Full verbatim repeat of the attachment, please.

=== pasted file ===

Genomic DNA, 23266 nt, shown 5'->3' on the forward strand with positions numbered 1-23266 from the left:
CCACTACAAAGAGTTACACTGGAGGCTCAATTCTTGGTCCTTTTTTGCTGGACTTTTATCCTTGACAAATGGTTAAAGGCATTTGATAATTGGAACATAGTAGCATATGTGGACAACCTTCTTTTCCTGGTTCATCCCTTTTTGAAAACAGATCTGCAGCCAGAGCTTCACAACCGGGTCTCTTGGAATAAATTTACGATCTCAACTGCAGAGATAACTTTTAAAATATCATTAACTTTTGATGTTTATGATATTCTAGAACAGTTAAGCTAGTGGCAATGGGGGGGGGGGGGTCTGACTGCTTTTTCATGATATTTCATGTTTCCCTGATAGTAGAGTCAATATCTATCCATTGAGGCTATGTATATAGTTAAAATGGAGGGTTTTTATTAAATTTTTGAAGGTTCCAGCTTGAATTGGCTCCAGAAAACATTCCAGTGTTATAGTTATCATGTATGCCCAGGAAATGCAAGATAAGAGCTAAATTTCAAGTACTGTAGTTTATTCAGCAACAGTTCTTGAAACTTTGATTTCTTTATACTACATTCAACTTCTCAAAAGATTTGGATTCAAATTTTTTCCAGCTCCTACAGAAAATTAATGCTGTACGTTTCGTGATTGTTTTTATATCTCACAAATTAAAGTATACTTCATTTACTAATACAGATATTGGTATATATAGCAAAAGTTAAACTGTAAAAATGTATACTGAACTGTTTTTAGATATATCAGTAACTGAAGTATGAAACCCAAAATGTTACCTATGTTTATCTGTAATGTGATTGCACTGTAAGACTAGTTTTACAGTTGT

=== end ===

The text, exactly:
Genomic DNA, 23266 nt, shown 5'->3' on the forward strand with positions numbered 1-23266 from the left:
CCACTACAAAGAGTTACACTGGAGGCTCAATTCTTGGTCCTTTTTTGCTGGACTTTTATCCTTGACAAATGGTTAAAGGCATTTGATAATTGGAACATAGTAGCATATGTGGACAACCTTCTTTTCCTGGTTCATCCCTTTTTGAAAACAGATCTGCAGCCAGAGCTTCACAACCGGGTCTCTTGGAATAAATTTACGATCTCAACTGCAGAGATAACTTTTAAAATATCATTAACTTTTGATGTTTATGATATTCTAGAACAGTTAAGCTAGTGGCAATGGGGGGGGGGGGGTCTGACTGCTTTTTCATGATATTTCATGTTTCCCTGATAGTAGAGTCAATATCTATCCATTGAGGCTATGTATATAGTTAAAATGGAGGGTTTTTATTAAATTTTTGAAGGTTCCAGCTTGAATTGGCTCCAGAAAACATTCCAGTGTTATAGTTATCATGTATGCCCAGGAAATGCAAGATAAGAGCTAAATTTCAAGTACTGTAGTTTATTCAGCAACAGTTCTTGAAACTTTGATTTCTTTATACTACATTCAACTTCTCAAAAGATTTGGATTCAAATTTTTTCCAGCTCCTACAGAAAATTAATGCTGTACGTTTCGTGATTGTTTTTATATCTCACAAATTAAAGTATACTTCATTTACTAATACAGATATTGGTATATATAGCAAAAGTTAAACTGTAAAAATGTATACTGAACTGTTTTTAGATATATCAGTAACTGAAGTATGAAACCCAAAATGTTACCTATGTTTATCTGTAATGTGATTGCACTGTAAGACTAGTTTTACAGTTGT